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Density’s Open Area radar tracks people in a space, precisely but anonymously

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Everyone in the world is rethinking shared spaces right about now, and part of that rethink is understanding how they’re used, minute by minute and day by day. Density’s tiny ceiling-mounted radar finds and tracks people unobtrusively but with great precision, letting the powers that be monitor every table, chair, and office.

Okay, in some ways that doesn’t sound great. But don’t worry, we’ll get to that.

Density began looking into creating large-scale people-monitoring tech after seeing the possibilities latent in its entryway-monitoring Entry device, which tracks people coming and going using infrared imagery. They settled on radar as a technology that has the range and precision to cover hundreds of square feet from a single point, but also lacks any capability of easily identifying someone.

That’s an important point, as many are wary of installing people-monitoring software on ordinary security cameras. The potential for abuse is high simply because the imagery is easy to match with identities. So while it may be cheaper to layer some computer vision on top of a regular camera, there are non-trivial risks and shortcomings.

Image Credits: Density

Not to mention few like the idea of security cameras watching over every desk and computer, able to read confidential documents and see every minute motion. The system Density has created is very much focused on presence — is someone in that chair? Is someone in that office? How many people are in this room?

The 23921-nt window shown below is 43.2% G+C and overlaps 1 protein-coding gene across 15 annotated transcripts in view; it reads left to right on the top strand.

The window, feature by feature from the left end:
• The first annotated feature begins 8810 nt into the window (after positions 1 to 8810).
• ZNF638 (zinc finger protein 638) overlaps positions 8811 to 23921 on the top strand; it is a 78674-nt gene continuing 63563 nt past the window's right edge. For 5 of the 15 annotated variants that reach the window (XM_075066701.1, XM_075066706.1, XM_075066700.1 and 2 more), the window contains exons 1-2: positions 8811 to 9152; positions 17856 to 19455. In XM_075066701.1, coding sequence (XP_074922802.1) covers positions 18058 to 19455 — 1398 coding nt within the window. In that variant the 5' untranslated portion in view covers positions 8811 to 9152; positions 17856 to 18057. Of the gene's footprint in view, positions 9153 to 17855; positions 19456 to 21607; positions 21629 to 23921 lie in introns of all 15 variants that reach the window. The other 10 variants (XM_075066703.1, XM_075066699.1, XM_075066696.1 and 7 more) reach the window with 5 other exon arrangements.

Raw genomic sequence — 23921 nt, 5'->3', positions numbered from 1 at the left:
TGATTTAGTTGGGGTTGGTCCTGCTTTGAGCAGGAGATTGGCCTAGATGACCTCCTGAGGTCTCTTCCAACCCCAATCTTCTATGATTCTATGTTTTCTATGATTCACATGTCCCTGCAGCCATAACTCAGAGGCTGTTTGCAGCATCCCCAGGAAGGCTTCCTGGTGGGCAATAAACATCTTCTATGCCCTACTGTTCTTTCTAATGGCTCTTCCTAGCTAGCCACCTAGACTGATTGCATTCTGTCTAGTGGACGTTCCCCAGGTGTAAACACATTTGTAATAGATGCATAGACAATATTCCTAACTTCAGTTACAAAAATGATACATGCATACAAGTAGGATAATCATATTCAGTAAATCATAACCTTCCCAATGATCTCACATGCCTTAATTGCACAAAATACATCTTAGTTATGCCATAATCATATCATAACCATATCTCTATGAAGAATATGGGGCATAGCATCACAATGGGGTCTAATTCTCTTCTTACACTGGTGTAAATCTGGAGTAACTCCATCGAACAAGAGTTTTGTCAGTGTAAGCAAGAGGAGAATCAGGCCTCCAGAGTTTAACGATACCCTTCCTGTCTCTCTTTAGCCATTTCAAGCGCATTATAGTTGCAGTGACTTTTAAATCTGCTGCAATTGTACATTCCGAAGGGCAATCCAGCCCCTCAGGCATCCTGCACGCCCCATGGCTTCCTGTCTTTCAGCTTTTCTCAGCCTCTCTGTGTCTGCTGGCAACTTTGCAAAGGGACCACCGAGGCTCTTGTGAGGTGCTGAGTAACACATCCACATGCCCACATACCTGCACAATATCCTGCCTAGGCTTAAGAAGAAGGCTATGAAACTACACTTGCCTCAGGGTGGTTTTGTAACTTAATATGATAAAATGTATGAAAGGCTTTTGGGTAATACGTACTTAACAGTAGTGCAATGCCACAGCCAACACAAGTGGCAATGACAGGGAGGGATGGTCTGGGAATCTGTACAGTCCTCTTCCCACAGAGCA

The radar produces point clouds, but not the detailed ones you see in the lidar systems of self-driving cars. It really is more like a cloud than anything else — a small, upright cloud standing near the fridge in the office kitchen. When someone else comes in to grab a coffee, there’s another, separately tracked cloud. But there’s not enough detail to tell people apart, or, without careful scrutiny anyway, features like size or clothing.

A GIF showing a person sitting down at a desk and the radar point cloud of her.

Image Credits: Density

Of course you could track the clouds back to their desks and retroactively identify them, but really there’s no shortage of ways to track people now. Why install a new one that’s more useful for other things?

Because the data from something like this is certainly valuable. Cafes can watch occupancy rates of seats and A-B test different layouts; gyms can see which machines are used the most and require maintenance or cleaning; offices can repurpose unpopular meeting rooms or furniture; retail stores can find cold racks. The software that comes with the devices can also tell how far people are from each other, how long they tend to stay at various spots, and whether certain thoroughfares are used more than others.

A screenshot of the Density software in action.

The data is aggregated in real time, so a shared office space can easily tell — without asking or double-checking — which desks are empty and have been all morning. Restaurants similarly wouldn’t have their table counts at the host station lag behind reality. (As you can imagine these applications are primarily for non-pandemic times, but now may be the perfect chance to install the devices.)

Add a layout image to the real-time cloud and all of a sudden things get really real:

Image Credits: Density

Each of the Open Area sensors, which are about the size of a BLT, can cover 1,325 square feet from up to 20 feet off the ground. That’s a circle about 38-40 feet in diameter, into which you can fit a couple meeting rooms or about 20 desks. That’s more than competitive with overhead optical cameras, plus the privacy benefit.

If you’re curious how they look in a real office area, here’s a little “seek and find” puzzle for you. They’re hidden in each of the following office photos. I’ve put them in this gallery in order of difficulty.

Be ready for a bit of sticker shock at first, though. An Open Area sensor costs $399 and there’s a $199 yearly license fee for each one you use. So kitting out a decent size office will probably get you well into the five-figure range. Of course, anyone who runs a space that large knows the costs of things like doing space usage studies (people actually sitting there, watching who uses what) and other useful gear like badge-based entry.

“We’re an order of magnitude less expensive and an order of magnitude more useful,” said CEO Andrew Farah.